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Friday, September 23, 2016

The Ambiguity of Wine


If you’re a serious wine lover you have no doubt heard about the tasting that changed the wine world---the Judgement in Paris.  There have been books written about it and movies made about the tasting that turned the wine world upside down when two American wines (a Napa Cabernet and a Chardonnay) beat out many costly Bordeaux & White Burgundies.  But, have you heard about the riveting follow-up tasting, the Judgement in Princeton?

This second tasting closely modeled the original 1976 event in Paris.  The tasting was blind.  Several of the iconic Bordeaux vineyards (e.g. Chateaux Mouton- Rothschild and Haut-Brion) were represented.  The nine judges were French, Belgian and American wine experts.  This tasting also had a huge twist.  The American wines were all from New Jersey.  While French wines won in both red and white categories, they narrowly squeaked by wines that cost pennies on the Euro of the French wines.  It is interesting to note that the two winning French wines were ranked in the last position by at least one of the judges.  Moreover, wines like Mouton-Rothschild received scores all over the map:  some judges rated it as low as 11 (out of 20), while another rated it 19.5. 

So what do these two hallmark tastings tell us?   When tasted blind, world-class wine is in the eye of the beholder.  But, hold on, there’s more.

The University of Bordeaux gathered over 50 wine experts for a mischievous tasting and asked them to give their opinion on two glasses of wine:  one was white, the other was red.   What the connoisseurs didn’t know was that they were both the same white wine—red coloring had been added to one.  Several of these knowledgeable wine lovers described the red-colored wine with words such as “jammy” or “red fruit.”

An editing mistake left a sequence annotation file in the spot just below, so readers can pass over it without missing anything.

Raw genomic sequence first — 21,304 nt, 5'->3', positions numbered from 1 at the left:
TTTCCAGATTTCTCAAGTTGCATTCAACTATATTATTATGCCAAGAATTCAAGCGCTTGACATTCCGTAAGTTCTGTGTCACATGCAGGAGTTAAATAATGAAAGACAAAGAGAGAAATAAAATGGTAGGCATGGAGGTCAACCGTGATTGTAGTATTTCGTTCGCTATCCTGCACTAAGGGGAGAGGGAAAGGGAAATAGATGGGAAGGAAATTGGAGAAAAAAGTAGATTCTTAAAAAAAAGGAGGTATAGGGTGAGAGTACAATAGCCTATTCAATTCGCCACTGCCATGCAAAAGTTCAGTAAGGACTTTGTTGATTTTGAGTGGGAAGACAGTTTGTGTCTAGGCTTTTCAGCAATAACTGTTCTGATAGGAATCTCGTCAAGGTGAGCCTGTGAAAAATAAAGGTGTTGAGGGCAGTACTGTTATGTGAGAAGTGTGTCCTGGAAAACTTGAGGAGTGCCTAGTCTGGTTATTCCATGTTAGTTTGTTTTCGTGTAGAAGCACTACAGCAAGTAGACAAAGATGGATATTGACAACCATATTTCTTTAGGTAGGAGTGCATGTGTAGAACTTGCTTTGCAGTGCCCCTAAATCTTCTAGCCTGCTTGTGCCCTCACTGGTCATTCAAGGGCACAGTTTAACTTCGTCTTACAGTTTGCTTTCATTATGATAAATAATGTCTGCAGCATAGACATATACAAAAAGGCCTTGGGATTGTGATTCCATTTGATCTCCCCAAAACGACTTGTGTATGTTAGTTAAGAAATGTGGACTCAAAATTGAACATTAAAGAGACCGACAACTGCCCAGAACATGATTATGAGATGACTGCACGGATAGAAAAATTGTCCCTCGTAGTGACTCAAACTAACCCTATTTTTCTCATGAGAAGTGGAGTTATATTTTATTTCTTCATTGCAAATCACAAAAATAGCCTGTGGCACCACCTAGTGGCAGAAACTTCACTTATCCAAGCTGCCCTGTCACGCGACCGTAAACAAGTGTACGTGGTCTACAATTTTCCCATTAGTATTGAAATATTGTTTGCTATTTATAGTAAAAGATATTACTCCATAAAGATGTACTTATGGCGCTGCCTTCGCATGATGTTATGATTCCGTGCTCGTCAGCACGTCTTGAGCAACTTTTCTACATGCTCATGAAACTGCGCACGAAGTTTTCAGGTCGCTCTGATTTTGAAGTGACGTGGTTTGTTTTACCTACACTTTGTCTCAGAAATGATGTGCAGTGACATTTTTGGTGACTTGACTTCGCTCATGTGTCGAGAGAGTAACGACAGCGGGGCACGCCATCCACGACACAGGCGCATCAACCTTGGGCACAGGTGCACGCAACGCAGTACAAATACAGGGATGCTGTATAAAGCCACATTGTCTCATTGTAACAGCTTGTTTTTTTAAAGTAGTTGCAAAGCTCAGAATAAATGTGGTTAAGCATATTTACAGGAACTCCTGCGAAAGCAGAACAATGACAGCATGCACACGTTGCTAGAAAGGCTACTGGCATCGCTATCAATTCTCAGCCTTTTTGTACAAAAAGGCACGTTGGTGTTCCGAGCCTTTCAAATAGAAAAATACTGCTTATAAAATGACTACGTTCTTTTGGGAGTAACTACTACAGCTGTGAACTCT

Another experiment from the same researcher at the University of Bordeaux was even more damming.   This time he upped the ante by taking a middle of the road Bordeaux and pouring it into two different bottles:  one had the label of a fancy Grand Cru chateau, the other a label of an ordinary “table wine.”  If you’re following the drift of this article, it will be no surprise to you to learn that the experts described the Grand Cru bottle with illustrious words indicating a pedigree, while the exact same wine poured from the table wine bottle was referred to as “faulty,”  “weak,” or “light.”


Preconceived notions play a big part in wine and that is exactly why I prefer to taste everything blindly.  These studies also point out another salient point:  if wine experts can’t often tell the difference between a several hundred dollar bottle of wine and one that cost less than twenty bucks, why pay for the more expensive one?  Even more important, relying on expert opinions may not be your best bet in deciding on what wine to purchase.  Trust yourself and purchase bottles you enjoy!



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